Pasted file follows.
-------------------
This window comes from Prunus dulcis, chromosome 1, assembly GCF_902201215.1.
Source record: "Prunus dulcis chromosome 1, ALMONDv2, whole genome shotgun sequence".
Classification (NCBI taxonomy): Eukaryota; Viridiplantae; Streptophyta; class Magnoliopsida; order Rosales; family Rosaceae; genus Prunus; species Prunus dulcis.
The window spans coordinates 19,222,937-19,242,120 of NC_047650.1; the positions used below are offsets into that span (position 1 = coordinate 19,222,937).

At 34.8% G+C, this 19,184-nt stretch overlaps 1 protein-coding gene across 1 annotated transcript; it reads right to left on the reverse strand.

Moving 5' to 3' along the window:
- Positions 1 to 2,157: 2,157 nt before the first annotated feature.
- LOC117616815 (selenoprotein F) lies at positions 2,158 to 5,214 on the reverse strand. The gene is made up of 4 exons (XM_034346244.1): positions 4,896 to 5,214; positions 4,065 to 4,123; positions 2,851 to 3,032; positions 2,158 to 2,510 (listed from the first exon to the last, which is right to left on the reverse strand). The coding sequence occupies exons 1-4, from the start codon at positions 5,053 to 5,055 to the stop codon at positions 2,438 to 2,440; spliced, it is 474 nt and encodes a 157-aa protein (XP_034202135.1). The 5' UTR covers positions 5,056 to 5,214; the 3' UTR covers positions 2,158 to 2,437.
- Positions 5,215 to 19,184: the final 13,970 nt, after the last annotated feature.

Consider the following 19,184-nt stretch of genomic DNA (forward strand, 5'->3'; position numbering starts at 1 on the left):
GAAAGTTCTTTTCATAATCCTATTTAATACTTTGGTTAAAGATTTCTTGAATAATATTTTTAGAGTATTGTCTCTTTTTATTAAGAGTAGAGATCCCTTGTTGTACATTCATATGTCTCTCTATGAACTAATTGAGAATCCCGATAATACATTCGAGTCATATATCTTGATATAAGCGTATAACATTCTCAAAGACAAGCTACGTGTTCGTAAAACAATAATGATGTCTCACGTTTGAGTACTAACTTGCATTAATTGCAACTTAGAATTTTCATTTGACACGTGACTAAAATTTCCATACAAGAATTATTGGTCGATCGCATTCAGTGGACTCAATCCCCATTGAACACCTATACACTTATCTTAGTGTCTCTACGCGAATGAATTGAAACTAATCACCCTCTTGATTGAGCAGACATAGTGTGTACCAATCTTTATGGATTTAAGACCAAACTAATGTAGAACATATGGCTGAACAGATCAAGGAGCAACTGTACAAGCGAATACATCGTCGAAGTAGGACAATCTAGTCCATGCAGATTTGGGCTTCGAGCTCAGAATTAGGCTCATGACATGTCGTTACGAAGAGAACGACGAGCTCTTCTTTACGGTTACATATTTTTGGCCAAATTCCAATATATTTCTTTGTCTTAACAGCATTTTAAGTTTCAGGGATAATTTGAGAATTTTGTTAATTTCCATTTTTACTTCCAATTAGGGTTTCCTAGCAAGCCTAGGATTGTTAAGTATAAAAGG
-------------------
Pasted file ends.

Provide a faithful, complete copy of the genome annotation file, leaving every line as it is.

This window comes from Prunus dulcis, chromosome 1, assembly GCF_902201215.1.
Source record: "Prunus dulcis chromosome 1, ALMONDv2, whole genome shotgun sequence".
Classification (NCBI taxonomy): Eukaryota; Viridiplantae; Streptophyta; class Magnoliopsida; order Rosales; family Rosaceae; genus Prunus; species Prunus dulcis.
The window spans coordinates 19,222,937-19,242,120 of NC_047650.1; the positions used below are offsets into that span (position 1 = coordinate 19,222,937).

At 34.8% G+C, this 19,184-nt stretch overlaps 1 protein-coding gene across 1 annotated transcript; it reads right to left on the reverse strand.

Moving 5' to 3' along the window:
- Positions 1 to 2,157: 2,157 nt before the first annotated feature.
- LOC117616815 (selenoprotein F) lies at positions 2,158 to 5,214 on the reverse strand. The gene is made up of 4 exons (XM_034346244.1): positions 4,896 to 5,214; positions 4,065 to 4,123; positions 2,851 to 3,032; positions 2,158 to 2,510 (listed from the first exon to the last, which is right to left on the reverse strand). The coding sequence occupies exons 1-4, from the start codon at positions 5,053 to 5,055 to the stop codon at positions 2,438 to 2,440; spliced, it is 474 nt and encodes a 157-aa protein (XP_034202135.1). The 5' UTR covers positions 5,056 to 5,214; the 3' UTR covers positions 2,158 to 2,437.
- Positions 5,215 to 19,184: the final 13,970 nt, after the last annotated feature.

Consider the following 19,184-nt stretch of genomic DNA (forward strand, 5'->3'; position numbering starts at 1 on the left):
GAAAGTTCTTTTCATAATCCTATTTAATACTTTGGTTAAAGATTTCTTGAATAATATTTTTAGAGTATTGTCTCTTTTTATTAAGAGTAGAGATCCCTTGTTGTACATTCATATGTCTCTCTATGAACTAATTGAGAATCCCGATAATACATTCGAGTCATATATCTTGATATAAGCGTATAACATTCTCAAAGACAAGCTACGTGTTCGTAAAACAATAATGATGTCTCACGTTTGAGTACTAACTTGCATTAATTGCAACTTAGAATTTTCATTTGACACGTGACTAAAATTTCCATACAAGAATTATTGGTCGATCGCATTCAGTGGACTCAATCCCCATTGAACACCTATACACTTATCTTAGTGTCTCTACGCGAATGAATTGAAACTAATCACCCTCTTGATTGAGCAGACATAGTGTGTACCAATCTTTATGGATTTAAGACCAAACTAATGTAGAACATATGGCTGAACAGATCAAGGAGCAACTGTACAAGCGAATACATCGTCGAAGTAGGACAATCTAGTCCATGCAGATTTGGGCTTCGAGCTCAGAATTAGGCTCATGACATGTCGTTACGAAGAGAACGACGAGCTCTTCTTTACGGTTACATATTTTTGGCCAAATTCCAATATATTTCTTTGTCTTAACAGCATTTTAAGTTTCAGGGATAATTTGAGAATTTTGTTAATTTCCATTTTTACTTCCAATTAGGGTTTCCTAGCAAGCCTAGGATTGTTAAGTATAAAAGG